Comptroller Stringer Audit Reveals Tens Of Thousands Of Backlogged Repairs At NYCHA – Little Progress, Despite Nycha’s Assurances
July 13, 2015
Repairs 'fixed' for purposes of record keeping as tenants continue to suffer
55,000 backlogged repairs
Average 370 days to fix safety violations
Housing authority says problem ‘fixed’ if tenant not home
Stringer Announces Four-Part Reform Agenda to Bring Accountability To NYCHA
(New York, NY) – The New York City Housing Authority (NYCHA) makes tens of thousands of New Yorkers wait for weeks, months and sometimes even years before fixing serious problems such as asbestos, missing carbon monoxide detectors, broken elevators, leaky ceilings, and faulty stoves due to poor management and oversight, according to an audit released today by New York City Comptroller Scott M. Stringer.
The audit also revealed that NYCHA drastically under-reported data on its maintenance backlog, failed to properly train staff to get rid of mold, mildew, and excessive moisture conditions in tenants’ apartments, and fell dramatically short when it came to meeting its own deadlines for repairs.
“For the 400,000 New Yorkers who live in NYCHA housing, the Authority’s handling of repairs is a case study in mismanagement,” Comptroller Stringer said. “There is a backlog of over 50,000 repairs – including thousands that have been ignored for over a year. During our audit we learned of one tenant who had a leaky ceiling that was so bad that she had to cancel Christmas, and another who had to deal with a leak for more than a decade. We also heard from a NYCHA tenant who was forced to live with mold for eleven years. And another NYCHA resident told us that when her stove started catching on fire on a regular basis, NYCHA told her ‘they have no parts to fix it, they have no stoves to give’ so she should ‘buy her own stove.’ This track record is shameful, and while there is no question that we have to fix these apartments quickly, it is equally clear that we must also fix NYCHA itself.”
“I know that NYCHA Chair Shola Olatoye is committed to turning the Authority around, and that’s why I am proposing a four-part reform agenda that will give us the tools to fix residents’ apartments, and NYCHA itself,” Stringer said.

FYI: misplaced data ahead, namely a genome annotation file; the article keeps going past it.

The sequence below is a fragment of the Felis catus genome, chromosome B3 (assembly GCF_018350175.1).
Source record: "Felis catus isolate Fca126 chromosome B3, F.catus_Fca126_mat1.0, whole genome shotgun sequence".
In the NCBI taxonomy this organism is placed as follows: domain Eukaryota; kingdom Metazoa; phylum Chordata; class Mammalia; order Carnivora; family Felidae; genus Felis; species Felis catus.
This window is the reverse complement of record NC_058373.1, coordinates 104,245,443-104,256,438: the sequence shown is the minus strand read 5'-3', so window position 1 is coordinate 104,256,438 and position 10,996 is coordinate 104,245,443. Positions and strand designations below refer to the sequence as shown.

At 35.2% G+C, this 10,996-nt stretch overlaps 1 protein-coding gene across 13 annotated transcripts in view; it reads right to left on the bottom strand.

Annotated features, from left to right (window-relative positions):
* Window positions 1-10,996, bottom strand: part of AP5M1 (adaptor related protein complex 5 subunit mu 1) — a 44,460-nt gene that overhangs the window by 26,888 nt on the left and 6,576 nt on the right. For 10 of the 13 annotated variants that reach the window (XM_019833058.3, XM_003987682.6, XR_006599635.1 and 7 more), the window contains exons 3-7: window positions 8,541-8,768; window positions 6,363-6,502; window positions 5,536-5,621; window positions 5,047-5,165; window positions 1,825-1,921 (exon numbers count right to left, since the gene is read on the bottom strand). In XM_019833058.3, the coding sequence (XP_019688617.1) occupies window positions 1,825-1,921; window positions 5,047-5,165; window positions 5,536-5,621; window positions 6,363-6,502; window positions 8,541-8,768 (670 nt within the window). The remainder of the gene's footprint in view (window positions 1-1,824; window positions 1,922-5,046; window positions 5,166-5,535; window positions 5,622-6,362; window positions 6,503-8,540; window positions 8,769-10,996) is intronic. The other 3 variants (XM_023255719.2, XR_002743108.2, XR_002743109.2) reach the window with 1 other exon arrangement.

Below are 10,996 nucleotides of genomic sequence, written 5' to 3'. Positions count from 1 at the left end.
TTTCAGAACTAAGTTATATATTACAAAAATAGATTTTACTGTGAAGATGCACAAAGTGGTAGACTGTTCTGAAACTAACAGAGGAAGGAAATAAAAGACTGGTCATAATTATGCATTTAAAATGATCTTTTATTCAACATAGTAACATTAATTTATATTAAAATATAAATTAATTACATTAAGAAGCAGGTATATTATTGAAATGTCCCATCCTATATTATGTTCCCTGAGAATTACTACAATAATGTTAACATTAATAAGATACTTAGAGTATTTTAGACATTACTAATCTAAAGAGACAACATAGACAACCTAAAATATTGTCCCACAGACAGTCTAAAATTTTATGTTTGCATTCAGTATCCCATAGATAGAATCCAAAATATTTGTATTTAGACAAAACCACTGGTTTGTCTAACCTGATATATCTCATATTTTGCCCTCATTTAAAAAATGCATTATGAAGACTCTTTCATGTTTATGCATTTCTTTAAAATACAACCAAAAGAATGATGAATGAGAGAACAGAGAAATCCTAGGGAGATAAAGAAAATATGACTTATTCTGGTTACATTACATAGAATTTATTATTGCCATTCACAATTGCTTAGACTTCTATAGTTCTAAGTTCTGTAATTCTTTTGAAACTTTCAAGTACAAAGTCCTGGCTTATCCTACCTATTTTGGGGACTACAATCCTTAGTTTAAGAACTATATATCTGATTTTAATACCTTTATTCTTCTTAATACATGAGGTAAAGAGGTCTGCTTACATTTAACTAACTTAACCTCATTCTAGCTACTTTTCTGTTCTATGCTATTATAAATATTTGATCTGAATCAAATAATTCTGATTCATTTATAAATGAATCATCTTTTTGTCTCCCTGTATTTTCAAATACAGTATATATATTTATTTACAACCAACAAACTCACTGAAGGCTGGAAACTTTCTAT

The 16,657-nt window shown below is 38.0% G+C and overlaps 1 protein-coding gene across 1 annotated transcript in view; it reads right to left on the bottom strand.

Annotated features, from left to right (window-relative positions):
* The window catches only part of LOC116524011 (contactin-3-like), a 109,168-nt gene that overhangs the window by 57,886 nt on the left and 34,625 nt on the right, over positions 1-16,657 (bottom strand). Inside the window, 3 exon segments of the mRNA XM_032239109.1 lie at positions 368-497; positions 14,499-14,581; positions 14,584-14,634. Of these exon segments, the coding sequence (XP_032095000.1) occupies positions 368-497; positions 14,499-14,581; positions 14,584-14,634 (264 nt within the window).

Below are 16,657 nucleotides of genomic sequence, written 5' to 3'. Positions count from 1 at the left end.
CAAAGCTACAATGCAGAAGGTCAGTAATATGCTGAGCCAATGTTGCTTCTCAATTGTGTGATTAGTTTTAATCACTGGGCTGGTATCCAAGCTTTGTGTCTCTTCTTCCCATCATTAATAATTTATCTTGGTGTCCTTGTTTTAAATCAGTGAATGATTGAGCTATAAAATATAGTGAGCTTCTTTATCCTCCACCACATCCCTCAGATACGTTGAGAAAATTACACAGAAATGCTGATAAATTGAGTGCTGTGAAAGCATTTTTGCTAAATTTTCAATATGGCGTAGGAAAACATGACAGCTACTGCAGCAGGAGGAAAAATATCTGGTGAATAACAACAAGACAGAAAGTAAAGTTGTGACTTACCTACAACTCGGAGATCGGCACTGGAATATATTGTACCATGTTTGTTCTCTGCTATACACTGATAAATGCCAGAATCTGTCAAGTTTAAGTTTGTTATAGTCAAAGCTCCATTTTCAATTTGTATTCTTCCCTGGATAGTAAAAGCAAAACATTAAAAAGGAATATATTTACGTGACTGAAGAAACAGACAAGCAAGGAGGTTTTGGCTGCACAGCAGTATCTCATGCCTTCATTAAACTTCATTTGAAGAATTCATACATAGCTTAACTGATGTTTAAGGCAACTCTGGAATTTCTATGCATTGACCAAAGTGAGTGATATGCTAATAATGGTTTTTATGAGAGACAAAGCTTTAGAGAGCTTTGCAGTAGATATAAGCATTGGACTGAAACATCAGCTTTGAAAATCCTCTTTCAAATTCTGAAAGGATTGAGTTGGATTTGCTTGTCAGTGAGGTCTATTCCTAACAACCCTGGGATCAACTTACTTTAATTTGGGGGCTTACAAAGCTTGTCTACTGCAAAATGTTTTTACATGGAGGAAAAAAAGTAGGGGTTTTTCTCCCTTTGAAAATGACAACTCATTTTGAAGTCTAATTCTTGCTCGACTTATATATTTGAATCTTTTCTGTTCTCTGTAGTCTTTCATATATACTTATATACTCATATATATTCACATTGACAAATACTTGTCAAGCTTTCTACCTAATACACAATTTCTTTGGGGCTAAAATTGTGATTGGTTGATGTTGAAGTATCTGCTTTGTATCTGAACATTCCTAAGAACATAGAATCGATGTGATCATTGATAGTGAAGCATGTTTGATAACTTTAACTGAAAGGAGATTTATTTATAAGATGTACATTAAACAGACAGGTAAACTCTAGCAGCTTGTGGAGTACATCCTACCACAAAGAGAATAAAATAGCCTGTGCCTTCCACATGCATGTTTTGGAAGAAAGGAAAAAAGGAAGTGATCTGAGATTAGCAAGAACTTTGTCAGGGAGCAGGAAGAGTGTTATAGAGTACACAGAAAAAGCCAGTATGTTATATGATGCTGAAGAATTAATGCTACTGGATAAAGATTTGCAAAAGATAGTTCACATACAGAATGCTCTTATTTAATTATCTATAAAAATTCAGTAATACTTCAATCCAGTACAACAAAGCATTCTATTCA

Comptroller Stringer’s four-part agenda includes establishing NYCHAStat, a fully transparent management tool based on the NYPD’s highly successful CompStat intended to track open work orders by development; budget reforms designed to bring NYCHA into line with other City agencies in terms of transparency and accounting standards; publicly releasing NYCHA’s Physical Needs Assessment, a comprehensive review of NYCHA infrastructure needs in all five boroughs; and using surplus funds from the Battery Park City Authority to support capital improvements at NYCHA, including technology and infrastructure upgrades. These proposed steps are discussed in greater detail in an accompanying press release.
The audit examined NYCHA’s maintenance and repairs from January 1, 2013 through July 31, 2014. Major findings include:
‘Paper Repairs’ and Disappearing Work Orders:
- In February 2013, NYCHA established a new policy of closing ‘non-emergency’ work orders if residents are not home when NYCHA attempts one time to make repairs; the Authority’s policy for Emergency Repairs is to visit twice before closing the work order. The policy reduced the backlog of repairs on paper, without fixing a single problem for those residents who were at work or otherwise not available when NYCHA finally appeared to make repairs.
- While NYCHA reported it had approximately 84,500 work orders open as of July 31, 2014, that figure understated the total number of work orders it had open by more than 50,000. This included nearly 31,000 inspection work orders, close to 17,000 preventative maintenance work orders and around 3,400 violation work orders.
“Making problems disappear on paper, while leaving residents to deal with leaky plumbing, faulty wiring and falling plaster is the worst kind of magic trick,” commented Comptroller Stringer. “Creative accounting is simply not the solution.”
When auditors studied NYCHA work orders that were pending as of July 31, 2014, they found nearly 55,000 repair requests had been left open longer than NYCHA’s own policies allowed – and 2,591 of those requests had been ignored for more than a year.